About the Project
(1) Qualitative research on the social and cultural aspects of hepatitis C and hepatitis C treatment among prisoners with hepatitis C exploring the structural and cultural barriers to the provision of and access to treatment in prison.
z2185283(2) Mathematical modelling to estimate the numbers (Indigenous and non-Indigenous) who could potentially be treated in the prison setting.
Prisoner populations have rates of HCV 40 times that of the general community with over-representation of disadvantaged groups such as Indigenous people. While most HCV policy documents at national and state-level recognise the importance of the correctional setting for HCV, it is clear that the provision of adequately resourced HCV treatment for this population is lacking. This is evident from two national prison bloodborne virus surveys in 2004 and 2007 in which a total of only three prisoners reported receiving treatment.
1. Identify cultural and systemic barriers to providing CHC treatment for Indigenous and non- Indigenous prisoners during incarceration in Australia.
2. Estimate the potential number of prisoners who could be treated for CHC in prison using a synthesis of existing data; and
3. Evaluate, using Markov modelling, the broader health and economic impact of treating CHC in prison.
Design & Method
Qualitative research (in-depth interviews) will be conducted among prisoners and those delivering health services in Qld, WA and NSW prison settings on barriers to accessing treatment (e.g. treatment knowledge, fears, practical and cultural issues, concerns).
Mathematical models will be developed to estimate the numbers (Indigenous and non-Indigenous) who could potentially be treated in the prison setting.
Answering these questions will provide valuable information to health departments, prison authorities, correctional health planners, and prison advocates, giving them an empirical and culturally appropriate basis on which to plan prevention activities and expand treatment opportunities.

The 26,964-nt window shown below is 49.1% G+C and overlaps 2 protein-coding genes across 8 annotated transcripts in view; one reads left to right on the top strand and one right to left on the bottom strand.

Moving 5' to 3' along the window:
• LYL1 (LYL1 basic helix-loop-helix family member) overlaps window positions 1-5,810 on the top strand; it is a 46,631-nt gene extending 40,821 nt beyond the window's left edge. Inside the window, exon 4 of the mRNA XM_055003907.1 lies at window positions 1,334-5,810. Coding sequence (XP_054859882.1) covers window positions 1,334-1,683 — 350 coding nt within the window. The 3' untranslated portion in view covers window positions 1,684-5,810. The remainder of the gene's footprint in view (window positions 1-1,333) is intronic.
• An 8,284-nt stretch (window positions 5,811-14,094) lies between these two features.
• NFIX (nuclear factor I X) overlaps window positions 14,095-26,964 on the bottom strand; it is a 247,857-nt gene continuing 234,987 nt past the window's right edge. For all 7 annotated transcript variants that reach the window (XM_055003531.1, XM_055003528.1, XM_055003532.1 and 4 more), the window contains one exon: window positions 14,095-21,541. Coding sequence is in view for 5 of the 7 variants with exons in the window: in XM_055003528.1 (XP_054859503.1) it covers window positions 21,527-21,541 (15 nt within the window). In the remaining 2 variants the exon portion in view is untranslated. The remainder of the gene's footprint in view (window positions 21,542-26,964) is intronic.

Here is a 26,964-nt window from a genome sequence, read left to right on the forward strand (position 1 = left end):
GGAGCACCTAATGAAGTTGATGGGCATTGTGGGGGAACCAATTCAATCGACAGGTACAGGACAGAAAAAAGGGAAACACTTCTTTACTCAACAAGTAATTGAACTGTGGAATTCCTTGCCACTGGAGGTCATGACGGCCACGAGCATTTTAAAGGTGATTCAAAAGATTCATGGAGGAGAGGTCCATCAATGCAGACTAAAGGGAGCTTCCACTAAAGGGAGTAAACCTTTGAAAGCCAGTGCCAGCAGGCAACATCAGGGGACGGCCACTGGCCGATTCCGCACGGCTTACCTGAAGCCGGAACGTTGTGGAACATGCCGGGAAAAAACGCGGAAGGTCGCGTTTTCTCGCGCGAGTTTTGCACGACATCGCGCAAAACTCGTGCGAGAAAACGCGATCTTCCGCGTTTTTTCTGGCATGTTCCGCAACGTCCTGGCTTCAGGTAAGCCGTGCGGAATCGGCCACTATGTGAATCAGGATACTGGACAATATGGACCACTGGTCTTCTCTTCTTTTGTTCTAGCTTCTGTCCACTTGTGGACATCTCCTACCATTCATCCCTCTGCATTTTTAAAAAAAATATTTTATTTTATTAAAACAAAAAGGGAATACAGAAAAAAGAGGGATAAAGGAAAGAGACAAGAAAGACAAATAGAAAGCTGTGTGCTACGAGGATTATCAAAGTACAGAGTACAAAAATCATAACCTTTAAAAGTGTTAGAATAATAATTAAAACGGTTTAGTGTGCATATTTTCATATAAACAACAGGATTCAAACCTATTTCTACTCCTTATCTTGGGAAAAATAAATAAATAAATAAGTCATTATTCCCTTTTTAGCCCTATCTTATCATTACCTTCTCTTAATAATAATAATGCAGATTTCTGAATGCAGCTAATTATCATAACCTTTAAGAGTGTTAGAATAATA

In addition, the proposed project will provide benefits to Indigenous people at the system and individual levels. At the system level, the findings will be used to advocate for the development of appropriate hepatitis C treatment services for Aboriginal prisoners, including recommendations relating to the provision of after-care following release from prison. At an individual level, prison represents an opportunity to access health services which are not routinely accessed in the community.
Peer reviewed papers, reports, presentations at conferences and seminars.
Professor and Program Head
Ph +61 2 9385 9257
Ph 9385 1925
Dr Susan Carruthers (National Drug Research Institute, Curtin University)
Dr Wendy Cheng (Dept of Gastroenterology & Hepatology, Royal Perth Hospital
Professor Sandra Thompson (Combined Universities Centre for Rural Health, University of Western Australia)
Jocelyn Jones (National Drug Research Institute, Curtin University)
Professor Paul Haber (Royal Prince Alfred Hospital)
Professor Michael Levy (ACT Corrections Health)
Project Collaborators: External
National Drug Research Institute (Curtin University)
Combined Universities Centre for Rural Health (University of Western Australia)